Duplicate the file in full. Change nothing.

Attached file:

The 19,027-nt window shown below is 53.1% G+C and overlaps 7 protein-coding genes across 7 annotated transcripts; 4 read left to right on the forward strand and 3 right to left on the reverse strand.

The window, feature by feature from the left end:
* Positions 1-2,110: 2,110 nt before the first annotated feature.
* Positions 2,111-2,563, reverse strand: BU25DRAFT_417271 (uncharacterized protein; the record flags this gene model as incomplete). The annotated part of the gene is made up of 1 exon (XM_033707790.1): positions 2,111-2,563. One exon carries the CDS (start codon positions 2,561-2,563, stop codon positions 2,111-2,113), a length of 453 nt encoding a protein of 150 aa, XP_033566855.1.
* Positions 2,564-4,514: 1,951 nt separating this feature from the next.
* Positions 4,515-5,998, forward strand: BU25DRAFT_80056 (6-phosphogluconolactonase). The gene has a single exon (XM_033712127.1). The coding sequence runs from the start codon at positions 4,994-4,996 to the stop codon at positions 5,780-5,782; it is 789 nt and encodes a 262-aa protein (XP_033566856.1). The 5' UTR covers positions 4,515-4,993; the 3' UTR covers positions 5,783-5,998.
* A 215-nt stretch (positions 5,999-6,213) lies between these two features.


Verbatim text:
The 19,027-nt window shown below is 53.1% G+C and overlaps 7 protein-coding genes across 7 annotated transcripts; 4 read left to right on the forward strand and 3 right to left on the reverse strand.

The window, feature by feature from the left end:
* Positions 1-2,110: 2,110 nt before the first annotated feature.
* Positions 2,111-2,563, reverse strand: BU25DRAFT_417271 (uncharacterized protein; the record flags this gene model as incomplete). The annotated part of the gene is made up of 1 exon (XM_033707790.1): positions 2,111-2,563. One exon carries the CDS (start codon positions 2,561-2,563, stop codon positions 2,111-2,113), a length of 453 nt encoding a protein of 150 aa, XP_033566855.1.
* Positions 2,564-4,514: 1,951 nt separating this feature from the next.
* Positions 4,515-5,998, forward strand: BU25DRAFT_80056 (6-phosphogluconolactonase). The gene has a single exon (XM_033712127.1). The coding sequence runs from the start codon at positions 4,994-4,996 to the stop codon at positions 5,780-5,782; it is 789 nt and encodes a 262-aa protein (XP_033566856.1). The 5' UTR covers positions 4,515-4,993; the 3' UTR covers positions 5,783-5,998.
* A 215-nt stretch (positions 5,999-6,213) lies between these two features.